This story originally appeared in the January/February 2018 issue of Elite Traveler.
Long ago nicknamed the Golden Bear, JackNicklaus, the now-77-year-old retired pro golfer, is widely recognized as one of the greatest of all time. Today he has a leading role in several businesses and in the Nicklaus Children’s Health Care Foundation. At the recent Presidents Cup,Nicklaus shared his thoughts on success, challenges and honesty with Elite Traveler’s Roberta Naas.
It was in early fall that Rolex invited me to the Presidents Cup — giving me private time to interview longtime brand ambassador and legendary golfer Jack Nicklaus. I don’t think my heart had a chance to beat once before I answered “Yes!” Mind you, I am not a golfer, but I am a journalist with a thirst to find out how people have climbed the ladder to success and how they fare later in life.
At 77, Nicklaus has yet to really retire. Sure, he has backed off the professional golf circuit, but he still runs several businesses, including Nicklaus Design, which creates world-renowned golf courses, Nicklaus Golf Equipment, and he continues to follow the sport and mentor today’s up-and-comers. An avid brand ambassador for Rolex, he has worn the same watch for 50 years. In fact, Nicklaus recalls how he got his in 1966, when he went to a Rolex cocktail party with Arnold Palmer, who was a Rolex ambassador already, and Gary Player. Rolex offered each of them a watch as a thank-you for attending. “I had never worn a watch before, but Gary pointed at one and said, ‘Take that one, it’s the best.’ It was a Presidents’ Watch [the nickname for Rolex’s Oyster Perpetual Day-Date model], and I have worn it every day ever since.”
Sitting in the Rolex suite at New Jersey’s Liberty National Golf Course, where the Presidents Cup was being played, Nicklaus seemed right at home. He recalled some stories about being on the course, but imparted to me that the lessons he learned there have carried him a long way. “The biggest challenge you face when you are rising to success is actually making your mind up that this is what you want to do and making a plan of how to go about it,” says Nicklaus. “The one thing I learned is that you have to understand who you are, what you do and you have to be true to yourself. Others know if you really believe in what you are saying and doing, and they follow those who are true to themselves.”
Nicklaus says that being honest, strong and true to himself is what carried him through in difficult moments on the course and in decision-making off the course. “If I had moments on the course where I was not sure what to do, when the pressure was intense, I would stop and look at the people who were having a great time and cheering us on,” Nicklaus says earnestly. “And I would remind myself, ‘This is what you worked for; you came out here to win and to enjoy the game, so enjoy the moment. This is what you live for.’ That would calm me down. I loved pressure, I lived for pressure. And in the end, I know I did my best. If it was good enough, great. If it was not good enough, I’d stick my hand out and say, ‘Thank you very much, good game. You got me this week, I’ll get you next week.’”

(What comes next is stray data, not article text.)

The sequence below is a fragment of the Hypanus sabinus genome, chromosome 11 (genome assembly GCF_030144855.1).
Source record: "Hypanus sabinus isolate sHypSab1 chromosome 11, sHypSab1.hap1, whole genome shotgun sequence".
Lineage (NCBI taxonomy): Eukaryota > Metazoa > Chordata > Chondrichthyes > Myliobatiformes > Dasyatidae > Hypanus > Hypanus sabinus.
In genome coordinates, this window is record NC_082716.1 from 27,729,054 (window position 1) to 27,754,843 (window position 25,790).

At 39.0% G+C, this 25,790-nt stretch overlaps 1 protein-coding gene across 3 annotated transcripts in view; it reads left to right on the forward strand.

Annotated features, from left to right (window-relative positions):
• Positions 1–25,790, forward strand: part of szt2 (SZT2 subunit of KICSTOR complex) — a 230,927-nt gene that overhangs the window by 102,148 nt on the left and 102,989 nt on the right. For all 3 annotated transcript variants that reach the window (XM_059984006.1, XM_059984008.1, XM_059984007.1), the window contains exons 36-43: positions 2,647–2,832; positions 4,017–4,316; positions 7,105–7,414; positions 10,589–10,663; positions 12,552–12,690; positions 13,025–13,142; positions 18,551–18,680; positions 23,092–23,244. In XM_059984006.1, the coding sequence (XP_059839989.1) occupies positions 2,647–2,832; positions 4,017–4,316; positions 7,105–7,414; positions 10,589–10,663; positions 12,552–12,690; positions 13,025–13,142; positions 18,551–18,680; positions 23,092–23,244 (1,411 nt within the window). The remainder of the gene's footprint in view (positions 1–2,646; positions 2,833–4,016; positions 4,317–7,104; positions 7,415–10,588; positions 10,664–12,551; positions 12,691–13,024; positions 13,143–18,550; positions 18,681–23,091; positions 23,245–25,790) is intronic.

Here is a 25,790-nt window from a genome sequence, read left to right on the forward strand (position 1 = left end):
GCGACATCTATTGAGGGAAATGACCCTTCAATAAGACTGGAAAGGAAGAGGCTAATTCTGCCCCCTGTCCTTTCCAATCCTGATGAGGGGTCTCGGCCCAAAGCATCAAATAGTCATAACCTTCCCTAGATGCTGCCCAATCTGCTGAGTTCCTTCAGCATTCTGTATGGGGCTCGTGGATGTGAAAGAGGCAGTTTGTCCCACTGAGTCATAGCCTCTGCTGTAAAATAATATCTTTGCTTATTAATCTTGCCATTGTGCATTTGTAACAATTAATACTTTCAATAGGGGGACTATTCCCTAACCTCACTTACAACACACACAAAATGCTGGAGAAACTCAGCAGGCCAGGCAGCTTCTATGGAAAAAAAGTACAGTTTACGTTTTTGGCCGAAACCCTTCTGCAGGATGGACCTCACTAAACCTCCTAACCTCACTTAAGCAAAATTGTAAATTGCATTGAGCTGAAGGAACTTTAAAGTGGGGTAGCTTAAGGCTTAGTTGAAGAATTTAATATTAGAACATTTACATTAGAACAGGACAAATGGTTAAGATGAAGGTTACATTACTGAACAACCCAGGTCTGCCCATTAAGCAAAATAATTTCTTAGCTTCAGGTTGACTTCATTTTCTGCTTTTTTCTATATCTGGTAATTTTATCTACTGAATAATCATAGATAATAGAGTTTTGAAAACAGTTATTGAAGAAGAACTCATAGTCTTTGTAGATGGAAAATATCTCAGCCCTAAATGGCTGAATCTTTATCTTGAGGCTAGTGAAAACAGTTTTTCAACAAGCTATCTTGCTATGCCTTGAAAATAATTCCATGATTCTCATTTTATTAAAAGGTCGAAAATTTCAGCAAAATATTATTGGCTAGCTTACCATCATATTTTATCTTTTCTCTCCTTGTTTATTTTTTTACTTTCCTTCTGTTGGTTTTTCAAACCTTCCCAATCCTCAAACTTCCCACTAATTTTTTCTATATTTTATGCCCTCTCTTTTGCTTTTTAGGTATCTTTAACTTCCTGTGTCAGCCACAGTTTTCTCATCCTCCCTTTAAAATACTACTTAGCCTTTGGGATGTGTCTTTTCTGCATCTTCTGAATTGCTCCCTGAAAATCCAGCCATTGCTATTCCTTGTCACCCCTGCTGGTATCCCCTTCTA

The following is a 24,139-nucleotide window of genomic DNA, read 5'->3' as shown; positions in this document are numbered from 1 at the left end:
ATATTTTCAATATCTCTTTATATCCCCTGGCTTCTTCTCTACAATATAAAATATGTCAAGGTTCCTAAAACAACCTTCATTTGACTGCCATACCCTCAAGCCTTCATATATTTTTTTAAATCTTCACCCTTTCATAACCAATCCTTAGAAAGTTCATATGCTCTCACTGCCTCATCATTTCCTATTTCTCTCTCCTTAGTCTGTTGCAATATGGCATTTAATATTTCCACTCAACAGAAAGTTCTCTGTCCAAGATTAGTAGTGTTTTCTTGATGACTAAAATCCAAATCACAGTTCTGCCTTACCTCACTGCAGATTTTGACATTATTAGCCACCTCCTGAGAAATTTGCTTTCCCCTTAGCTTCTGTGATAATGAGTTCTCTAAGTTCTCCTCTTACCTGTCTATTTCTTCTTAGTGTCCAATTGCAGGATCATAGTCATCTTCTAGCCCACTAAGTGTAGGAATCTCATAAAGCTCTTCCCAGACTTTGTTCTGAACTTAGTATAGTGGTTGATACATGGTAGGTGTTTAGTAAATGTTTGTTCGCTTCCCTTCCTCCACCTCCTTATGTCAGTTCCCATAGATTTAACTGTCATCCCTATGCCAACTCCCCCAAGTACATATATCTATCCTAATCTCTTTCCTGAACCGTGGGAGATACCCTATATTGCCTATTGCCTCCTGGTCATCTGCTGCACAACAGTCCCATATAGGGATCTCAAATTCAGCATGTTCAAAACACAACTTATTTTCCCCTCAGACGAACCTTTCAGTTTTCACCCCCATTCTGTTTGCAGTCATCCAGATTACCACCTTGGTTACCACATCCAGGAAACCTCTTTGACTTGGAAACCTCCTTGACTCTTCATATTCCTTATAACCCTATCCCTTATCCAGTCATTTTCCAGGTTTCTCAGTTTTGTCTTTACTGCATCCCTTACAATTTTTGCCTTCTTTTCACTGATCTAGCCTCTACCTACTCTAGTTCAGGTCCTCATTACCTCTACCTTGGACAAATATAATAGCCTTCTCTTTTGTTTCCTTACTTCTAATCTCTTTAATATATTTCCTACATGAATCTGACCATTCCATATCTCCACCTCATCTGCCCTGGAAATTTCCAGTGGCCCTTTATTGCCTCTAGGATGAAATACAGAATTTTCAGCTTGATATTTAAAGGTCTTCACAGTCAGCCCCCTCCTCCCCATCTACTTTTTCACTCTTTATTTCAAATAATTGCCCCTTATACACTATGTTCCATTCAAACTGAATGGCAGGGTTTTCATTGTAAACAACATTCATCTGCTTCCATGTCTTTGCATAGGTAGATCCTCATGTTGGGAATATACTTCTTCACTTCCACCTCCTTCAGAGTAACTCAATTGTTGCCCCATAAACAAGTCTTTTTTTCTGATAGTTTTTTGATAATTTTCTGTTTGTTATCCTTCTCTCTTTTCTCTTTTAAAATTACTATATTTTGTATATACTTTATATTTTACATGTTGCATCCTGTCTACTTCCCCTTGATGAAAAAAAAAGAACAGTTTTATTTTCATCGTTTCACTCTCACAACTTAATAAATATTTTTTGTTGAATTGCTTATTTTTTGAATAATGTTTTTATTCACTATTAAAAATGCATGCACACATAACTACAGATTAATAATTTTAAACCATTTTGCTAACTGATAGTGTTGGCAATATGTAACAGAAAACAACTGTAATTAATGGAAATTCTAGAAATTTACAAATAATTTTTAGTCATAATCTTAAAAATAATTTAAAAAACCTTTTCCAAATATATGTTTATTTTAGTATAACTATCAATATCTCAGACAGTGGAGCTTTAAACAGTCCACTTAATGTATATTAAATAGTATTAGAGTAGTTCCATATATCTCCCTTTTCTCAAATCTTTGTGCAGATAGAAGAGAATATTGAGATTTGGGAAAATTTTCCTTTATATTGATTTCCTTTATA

It is precisely that attitude that Nicklaus has had his entire life. Even to this day, he continues to insist that doing the right thing, being the best person you can be, is what really brings success.
“You are only going to be on this earth a certain amount of time, and if you want your legacy to continue, then it has to be because of who you are and that you did something that matters. The charity is a big part of that,” says Nicklaus. “I make sure that charity is involved in everything we do.”
In fact, Nicklaus says that he became deeply involved in helping children about a dozen years ago, when his wife, Barbara, expressed her longtime desire to do so. Together they formed the Nicklaus Children’s Health Care Foundation.
“For the first 45 years of our marriage, my wife was my main support team. She knew when I was golfing that I didn’t need confrontation; that I didn’t need to come home and have to discipline the kids, or other things. She took care of all of that, making it an easier road for me. Now, this was her dream, and I can afford to help her make that dream come true. Her passion is my number-one commitment,” Nicklaus says.
Just two years ago, after making a significant monetary commitment to the Miami Children’s Hospital, the hospital and its 14 adjunct outpatient facilities up and down the coast of Florida were renamed Nicklaus Children’s Hospital. “These are the things that will carry on the legacy for generations to come,” says Nicklaus. “Plus I am learning new skills. All my life I didn’t need to raise money, but now I find I am becoming a pretty good fundraiser,” he notes.
In addition to advising today’s rising champions in all walks of life to be true to themselves, Nicklaus also says to pay attention to the most important aspect of your life.
“The most satisfying part of my career was having a great wife and five kids, and being able to raise those kids so they knew their father was there for them. Today, all five of my kids know I am there for them, and my 22 grandkids know the same thing,” Nicklaus says.
“To have the ability to balance work and family, to not let the business end dominate, and to take care of the most important things in your life, that is the most gratifying feeling ever.”
Among his many accomplishments, Nicklaus, along with Gary Player, is responsible for one of the most important moments in golf history, resulting in a permanent rule change for the Presidents Cup. During the 2003 cup, played in South Africa, Nicklaus and Player agreed to end in a tie, and all 24 athletes on the men’s teams went home winners. But when I asked Nicklaus what was the best moment of his golf career, he answered: “Walking off the 18th green at the Masters in 1986 and having a nice big hug with my son right on the green.”